Audi marks 25 year of TT… at the TT

A quarter-century ticks over just as Audi calls time on the era-defining TT – where better to wave it off?

By Matt Bird / Tuesday, 17 October 2023 / Loading comments

Back when sports car buyers might also be tempted by a Nissan 350Z, Vauxhall Monaro, BMW Z4, Mazda RX-8 or one of numerous others, it was easy to be dismissive of the TT. Not special enough, not exciting enough, too reminiscent of the hatchback beneath. Yet here we are, 25 years after launch and with production about to end, ready to mourn the TT. It’s always looked smart, there have been some superb engines available, and certain versions actually drove very nicely indeed. 

Little wonder, then, that with UK sales soon to cease, Audi is keen to remind us all of the TT’s enduring popularity. More than 157,000 have been sold in this country since 1998, but it’s easy to forget what a monumental impact the TT had on Audi’s image in the late 20th century. A young, dynamic model in the lineup back then was an A3 1.8 T – otherwise it was A4, A6, A8, the Convertible, and that was pretty much it. Audi was even three years from its first RS4 in 1998. The brand was more interested in evoking a stoic, sombre quality than the Bauhaus-inspired style and aluminium details that would come to define it. Combining the latter with Audi solidity delivered an instant hit, its buyers delighted to find the local showroom stocked with a production car that mimicked the svelte concept from 1995. In the eight years until 2006, more than 56,000 TT Coupes and Convertibles were sold in the UK. 

It wasn’t just significant for the look, either – the TT was also where Audi debuted the dual-clutch transmission technology that’s now commonplace. And the first generation bowed out with the Quattro Sport; prior to the TT it was hard to imagine Audi having the confidence to launch a stripped-out two-seater, but such was the impact it had at the time. 

Inevitably the updated look of follow-up could not repeat the impact of the original (undeniably, the TT suffered from the law of diminishing returns) but the second TT has enjoyed a similar fate to many other Audis of the mid-2000s: it looks handsome to this day. It introduced the first TT S (still regarded as one of the best derivatives to drive) as well as the five-cylinder RS, resurrecting the two-door Audi coupe that sounded like a rally car – and not before time. A heavier engine didn’t help the handling, but it was hard to argue with the sound and the turbocharged output. Especially if you could nab one with a manual gearbox, the only time in the UK that the legendary inline-five was matched to a six-speed. 

It’s incredible to think that the current (and final) TT was launched almost a decade ago, because it still looks so good. We’re so familiar with it now that you wouldn’t look twice, but in a world of bloated SUVs (even the ‘coupes’!) it’s a real treat to see a compact, attractive, well-proportioned two-door out there. Perhaps that more truthfully applies to the lesser TT models, because some of the RS add-ons got a bit silly – although it’s also likely to be a classic case of missing what you’ve got when it’s gone. There really aren’t many two-doors left at all now, and the Mk3 TT remains a great bit of design, inside and out. Beyond that, this TT was probably best known for cranking the RS to 400hp. It was certainly fast, we’ll give it that.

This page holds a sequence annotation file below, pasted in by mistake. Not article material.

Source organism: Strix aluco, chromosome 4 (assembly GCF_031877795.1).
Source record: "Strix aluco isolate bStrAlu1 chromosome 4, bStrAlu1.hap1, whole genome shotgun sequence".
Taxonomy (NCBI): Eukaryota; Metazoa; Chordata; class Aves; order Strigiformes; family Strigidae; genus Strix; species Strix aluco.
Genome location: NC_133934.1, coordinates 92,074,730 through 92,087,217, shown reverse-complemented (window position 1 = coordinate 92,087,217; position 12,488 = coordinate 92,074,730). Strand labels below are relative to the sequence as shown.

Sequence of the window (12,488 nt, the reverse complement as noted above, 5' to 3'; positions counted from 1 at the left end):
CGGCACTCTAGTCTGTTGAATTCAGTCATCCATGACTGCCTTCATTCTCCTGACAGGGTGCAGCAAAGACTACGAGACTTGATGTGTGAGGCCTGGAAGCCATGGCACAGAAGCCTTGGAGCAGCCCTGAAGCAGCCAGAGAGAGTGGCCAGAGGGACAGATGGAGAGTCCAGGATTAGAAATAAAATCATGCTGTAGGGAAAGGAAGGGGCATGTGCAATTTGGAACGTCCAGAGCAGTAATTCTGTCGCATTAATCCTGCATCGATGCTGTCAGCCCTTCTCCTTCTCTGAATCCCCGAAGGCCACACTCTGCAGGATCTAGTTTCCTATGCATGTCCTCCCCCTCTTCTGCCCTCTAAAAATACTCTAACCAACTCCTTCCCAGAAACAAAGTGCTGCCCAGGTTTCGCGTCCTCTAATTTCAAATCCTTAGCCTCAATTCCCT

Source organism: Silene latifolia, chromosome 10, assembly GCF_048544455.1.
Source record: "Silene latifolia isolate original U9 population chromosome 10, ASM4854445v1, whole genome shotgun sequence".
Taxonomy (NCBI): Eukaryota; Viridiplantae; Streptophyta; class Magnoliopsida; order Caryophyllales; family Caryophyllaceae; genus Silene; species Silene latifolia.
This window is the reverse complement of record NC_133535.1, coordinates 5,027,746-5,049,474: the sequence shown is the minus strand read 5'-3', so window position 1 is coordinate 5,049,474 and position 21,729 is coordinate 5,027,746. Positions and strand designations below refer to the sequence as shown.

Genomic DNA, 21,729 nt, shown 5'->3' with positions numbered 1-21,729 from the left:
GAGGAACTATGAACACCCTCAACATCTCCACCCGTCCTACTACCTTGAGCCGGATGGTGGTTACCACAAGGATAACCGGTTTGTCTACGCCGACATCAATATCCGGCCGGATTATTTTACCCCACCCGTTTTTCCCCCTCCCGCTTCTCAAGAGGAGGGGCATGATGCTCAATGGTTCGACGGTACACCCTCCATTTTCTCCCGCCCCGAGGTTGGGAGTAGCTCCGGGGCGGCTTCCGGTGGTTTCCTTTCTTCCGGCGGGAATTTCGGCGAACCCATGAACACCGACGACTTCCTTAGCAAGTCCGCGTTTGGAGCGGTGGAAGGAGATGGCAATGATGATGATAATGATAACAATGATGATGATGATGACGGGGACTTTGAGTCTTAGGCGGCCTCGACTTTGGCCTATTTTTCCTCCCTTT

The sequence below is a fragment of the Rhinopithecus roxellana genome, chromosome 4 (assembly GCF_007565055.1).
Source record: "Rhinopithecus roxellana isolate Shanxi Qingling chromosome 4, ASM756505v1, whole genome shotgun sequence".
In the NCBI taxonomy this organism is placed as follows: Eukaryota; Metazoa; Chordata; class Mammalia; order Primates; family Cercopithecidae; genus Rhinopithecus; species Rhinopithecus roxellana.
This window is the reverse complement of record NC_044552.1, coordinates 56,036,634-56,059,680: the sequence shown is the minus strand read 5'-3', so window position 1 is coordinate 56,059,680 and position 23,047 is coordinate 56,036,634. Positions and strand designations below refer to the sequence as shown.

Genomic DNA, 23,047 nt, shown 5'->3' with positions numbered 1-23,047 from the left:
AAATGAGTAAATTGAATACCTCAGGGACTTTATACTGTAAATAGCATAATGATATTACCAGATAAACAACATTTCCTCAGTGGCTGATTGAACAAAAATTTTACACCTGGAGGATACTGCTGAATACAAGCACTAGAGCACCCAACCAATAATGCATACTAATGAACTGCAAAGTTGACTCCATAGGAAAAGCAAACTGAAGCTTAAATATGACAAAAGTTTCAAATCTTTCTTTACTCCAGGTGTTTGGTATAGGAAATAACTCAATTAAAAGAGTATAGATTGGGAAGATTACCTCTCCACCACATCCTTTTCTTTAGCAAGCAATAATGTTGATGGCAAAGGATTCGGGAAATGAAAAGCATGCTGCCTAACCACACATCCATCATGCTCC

To mark the 25th birthday, Audi has taken its heritage fleet Mk1, plus a TT S Final Edition and the TT RS Iconic Edition, to the place that gave the car its name – the Isle of Man TT course. Where – guess what – they still look ace, even if the Iconic Edition is probably an OTT TT. Audi’s press release that accompanies the lovely snaps is nothing if not confident: ‘Audi may be reorienting towards electrification as it pursues its aim of becoming a leading provider of sustainable mobility, but the same passion for progress and innovation that gave rise to the TT remains firmly rooted in its Vorsprung durch Technik ethos. Thankfully, that means history of the kind made by this particular masterpiece of automotive design looks set to regularly repeat itself.’ 

Imagine what a car that completely redefines Audi’s image for the EV era, as the TT once did, might now look like. You could argue a lightweight two-seat sports car might do it. But then nobody would buy one. Anyway, if the future doesn’t appeal much, there’s a lot to be tempted by over 25 years of the Audi TT in the classifieds. We’ve seen them at Shed money for a little while now, but as the real scrap is moved on, so values are strengthening just a tad. But with so many sold, bargain Mk1 TTs do still seem to be out there. Only £4k buys a low mileage, one-owner 180 Coupe; there are examples out there boasting that glorious V6, and a manual if you’re lucky, for not much more, though the best of those are now above £10k. Still not much considering what the engine will cost in a Golf. A Quattro Sport remains the most valuable original TT, with something like this 90k example up at £12,995.

Obviously we won’t go through every Audi TT for sale on PH, but there are a couple more worth drawing your attention to. Manual ones, specifically, because nothing quite compels involvement in a driving experience like three pedals and a stick. This original TT S has a smart spec and a very enthusiastic owner, while this stunning Kingfisher Blue RS must be a one-of-one with the six-speed (and Exclusive Ivory leather). Finally, a car we didn’t think actually existed: the most recent TT S, without the DSG. Must be rarer than that silly Iconic Edition. And definitely better to drive. Anyway, thanks for the memories, TT. It was fun while it lasted. 

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